What happened

Shares of Hershey Co. (NYSE:HSY) slipped today after the company posted disappointing results in its fourth-quarter earnings report. Like its peers, the candy maker is struggling with a consumer shift away from sugary foods and drinks to healthier products. The stock was down 5.7% as of 11:19 a.m. EST.

A selection of products in the Hershey brand portfolio including Reese's and Twizzlers

Image source: Hershey.

So what

Hershey said net sales declined 1.7% in the period to $1.94 billion as sales volume was off 2.3%. That was slightly below analyst estimates of $1.96 billion, though the company blamed the tumble in part on the timing of shipments in the quarter and the successful launch of Hershey's Cookie Layer Crunch Bar in the period the year before. 

Adjusted gross margin fell 180 basis points to 42.7%, and as a result, adjusted earnings per share dropped from $1.17 a year ago to $1.03, missing expectations of $1.07. 

CEO Michele Buck sounded an optimistic note, however, saying, "In 2017, we continued to strengthen our core chocolate brands, positioned our snacks business for on-going success and increased adjusted operating profit margin. We continue to drive strong growth in our core chocolate brands as Reese's, Hershey's, Kit Kat and Kisses' combined retail takeaway was solid."

Now what

Hershey just closed on its acquisition of Amplify Snack Brands, the latest move in its strategy to pivot away from sweets and toward salty or protein-based snacks. Buck touted the deal, saying the parent of Skinnypop popcorn, Tyrells chips, and other snack brands will give it access to the "fast-growing warehouse salty snack aisle." That deal follows its 2015 acquisition of Krave, a maker of beef jerky.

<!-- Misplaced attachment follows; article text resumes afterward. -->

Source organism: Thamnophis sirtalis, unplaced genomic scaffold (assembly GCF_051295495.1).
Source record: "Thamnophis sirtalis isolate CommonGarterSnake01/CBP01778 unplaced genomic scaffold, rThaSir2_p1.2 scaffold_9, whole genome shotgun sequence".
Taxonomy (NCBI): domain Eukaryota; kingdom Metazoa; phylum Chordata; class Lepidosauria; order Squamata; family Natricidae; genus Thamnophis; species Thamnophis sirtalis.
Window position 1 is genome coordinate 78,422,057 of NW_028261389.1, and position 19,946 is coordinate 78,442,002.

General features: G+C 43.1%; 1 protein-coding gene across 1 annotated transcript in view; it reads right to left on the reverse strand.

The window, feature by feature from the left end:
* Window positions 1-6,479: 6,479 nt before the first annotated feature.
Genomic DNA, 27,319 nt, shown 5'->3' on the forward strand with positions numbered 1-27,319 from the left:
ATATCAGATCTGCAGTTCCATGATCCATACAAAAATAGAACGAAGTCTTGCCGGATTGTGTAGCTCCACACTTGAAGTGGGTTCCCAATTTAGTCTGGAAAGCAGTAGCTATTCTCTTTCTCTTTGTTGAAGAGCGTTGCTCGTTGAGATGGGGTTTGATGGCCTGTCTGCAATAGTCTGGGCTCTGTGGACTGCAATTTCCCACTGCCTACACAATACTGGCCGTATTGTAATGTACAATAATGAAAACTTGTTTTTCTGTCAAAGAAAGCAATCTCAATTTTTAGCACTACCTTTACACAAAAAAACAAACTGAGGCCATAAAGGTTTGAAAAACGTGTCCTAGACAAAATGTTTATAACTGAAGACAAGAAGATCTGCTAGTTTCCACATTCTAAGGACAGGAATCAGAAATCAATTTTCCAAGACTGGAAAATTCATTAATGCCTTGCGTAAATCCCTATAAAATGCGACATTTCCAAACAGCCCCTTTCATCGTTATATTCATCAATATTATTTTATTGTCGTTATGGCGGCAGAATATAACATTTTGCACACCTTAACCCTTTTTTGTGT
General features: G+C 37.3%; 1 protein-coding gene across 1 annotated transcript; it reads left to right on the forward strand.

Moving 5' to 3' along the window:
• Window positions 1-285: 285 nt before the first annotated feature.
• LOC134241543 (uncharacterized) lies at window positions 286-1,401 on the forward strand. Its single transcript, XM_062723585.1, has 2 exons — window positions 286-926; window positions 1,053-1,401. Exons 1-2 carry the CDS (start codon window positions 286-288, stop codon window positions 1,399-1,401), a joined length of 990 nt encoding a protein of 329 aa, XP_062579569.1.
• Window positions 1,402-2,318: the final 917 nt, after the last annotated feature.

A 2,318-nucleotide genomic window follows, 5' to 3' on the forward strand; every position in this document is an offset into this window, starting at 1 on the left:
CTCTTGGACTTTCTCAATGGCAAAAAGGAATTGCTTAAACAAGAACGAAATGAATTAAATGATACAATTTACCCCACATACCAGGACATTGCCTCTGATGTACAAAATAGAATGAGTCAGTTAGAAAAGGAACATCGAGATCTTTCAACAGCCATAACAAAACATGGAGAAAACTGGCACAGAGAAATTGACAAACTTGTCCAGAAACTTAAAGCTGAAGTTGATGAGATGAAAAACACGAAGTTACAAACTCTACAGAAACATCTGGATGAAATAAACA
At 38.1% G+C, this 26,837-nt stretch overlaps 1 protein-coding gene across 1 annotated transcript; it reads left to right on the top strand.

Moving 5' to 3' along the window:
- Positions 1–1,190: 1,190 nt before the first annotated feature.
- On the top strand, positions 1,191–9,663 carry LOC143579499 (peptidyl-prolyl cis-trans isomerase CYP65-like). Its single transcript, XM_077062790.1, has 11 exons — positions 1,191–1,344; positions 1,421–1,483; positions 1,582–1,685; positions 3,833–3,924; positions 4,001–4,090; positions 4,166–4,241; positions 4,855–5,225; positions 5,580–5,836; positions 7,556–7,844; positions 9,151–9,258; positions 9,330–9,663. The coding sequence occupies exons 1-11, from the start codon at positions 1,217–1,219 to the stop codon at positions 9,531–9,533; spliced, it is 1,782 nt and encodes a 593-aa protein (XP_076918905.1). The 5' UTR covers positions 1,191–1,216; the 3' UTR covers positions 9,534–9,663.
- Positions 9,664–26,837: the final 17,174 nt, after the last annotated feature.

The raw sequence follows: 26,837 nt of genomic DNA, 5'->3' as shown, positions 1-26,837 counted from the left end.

In its outlook for 2018, the company projected sales growth of 5%-7% and organic sales growth (which excludes acquisitions) of 2%, with the Amplify acquisition adding an estimated 5 percentage points. On the bottom line, it saw an increase of 12%-14% in earnings per share, to $5.33-$5.43, with the help of the Amplify acquisition and tax reform. Both forecasts were ahead of the analyst consensus of 1.8% revenue growth and $5.25 in EPS.

While today's report was disappointing, Hershey seems to be making the right moves to position itself for future growth. Despite the headwinds, the rest of the year should be more promising. 

Jeremy Bowman has no position in any of the stocks mentioned. The Motley Fool has no position in any of the stocks mentioned. The Motley Fool has a disclosure policy.